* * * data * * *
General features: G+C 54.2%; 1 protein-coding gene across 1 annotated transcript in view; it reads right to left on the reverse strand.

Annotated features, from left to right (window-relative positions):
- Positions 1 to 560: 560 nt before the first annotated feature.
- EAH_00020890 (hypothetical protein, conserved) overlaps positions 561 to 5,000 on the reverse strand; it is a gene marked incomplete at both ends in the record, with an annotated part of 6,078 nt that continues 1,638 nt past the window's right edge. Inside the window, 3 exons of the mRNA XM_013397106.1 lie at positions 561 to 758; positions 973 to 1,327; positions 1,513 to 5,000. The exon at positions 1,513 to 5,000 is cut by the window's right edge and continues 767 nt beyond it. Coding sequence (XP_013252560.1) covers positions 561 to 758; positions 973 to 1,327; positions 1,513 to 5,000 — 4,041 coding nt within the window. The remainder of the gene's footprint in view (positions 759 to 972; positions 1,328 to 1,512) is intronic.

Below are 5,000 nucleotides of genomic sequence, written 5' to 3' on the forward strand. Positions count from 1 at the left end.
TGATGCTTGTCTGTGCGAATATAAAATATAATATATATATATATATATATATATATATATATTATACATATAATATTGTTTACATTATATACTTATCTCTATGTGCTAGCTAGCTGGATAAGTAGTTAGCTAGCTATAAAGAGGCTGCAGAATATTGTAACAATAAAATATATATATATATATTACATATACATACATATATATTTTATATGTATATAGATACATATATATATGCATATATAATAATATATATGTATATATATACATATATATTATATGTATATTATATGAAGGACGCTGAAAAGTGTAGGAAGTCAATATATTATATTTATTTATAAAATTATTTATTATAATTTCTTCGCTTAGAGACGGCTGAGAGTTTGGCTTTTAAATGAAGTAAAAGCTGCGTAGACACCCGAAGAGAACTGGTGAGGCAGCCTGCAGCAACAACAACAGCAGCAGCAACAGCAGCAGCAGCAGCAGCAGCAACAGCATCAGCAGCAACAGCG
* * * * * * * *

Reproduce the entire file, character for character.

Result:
General features: G+C 54.2%; 1 protein-coding gene across 1 annotated transcript in view; it reads right to left on the reverse strand.

Annotated features, from left to right (window-relative positions):
- Positions 1 to 560: 560 nt before the first annotated feature.
- EAH_00020890 (hypothetical protein, conserved) overlaps positions 561 to 5,000 on the reverse strand; it is a gene marked incomplete at both ends in the record, with an annotated part of 6,078 nt that continues 1,638 nt past the window's right edge. Inside the window, 3 exons of the mRNA XM_013397106.1 lie at positions 561 to 758; positions 973 to 1,327; positions 1,513 to 5,000. The exon at positions 1,513 to 5,000 is cut by the window's right edge and continues 767 nt beyond it. Coding sequence (XP_013252560.1) covers positions 561 to 758; positions 973 to 1,327; positions 1,513 to 5,000 — 4,041 coding nt within the window. The remainder of the gene's footprint in view (positions 759 to 972; positions 1,328 to 1,512) is intronic.

Below are 5,000 nucleotides of genomic sequence, written 5' to 3' on the forward strand. Positions count from 1 at the left end.
TGATGCTTGTCTGTGCGAATATAAAATATAATATATATATATATATATATATATATATATATTATACATATAATATTGTTTACATTATATACTTATCTCTATGTGCTAGCTAGCTGGATAAGTAGTTAGCTAGCTATAAAGAGGCTGCAGAATATTGTAACAATAAAATATATATATATATATTACATATACATACATATATATTTTATATGTATATAGATACATATATATATGCATATATAATAATATATATGTATATATATACATATATATTATATGTATATTATATGAAGGACGCTGAAAAGTGTAGGAAGTCAATATATTATATTTATTTATAAAATTATTTATTATAATTTCTTCGCTTAGAGACGGCTGAGAGTTTGGCTTTTAAATGAAGTAAAAGCTGCGTAGACACCCGAAGAGAACTGGTGAGGCAGCCTGCAGCAACAACAACAGCAGCAGCAACAGCAGCAGCAGCAGCAGCAGCAACAGCATCAGCAGCAACAGCG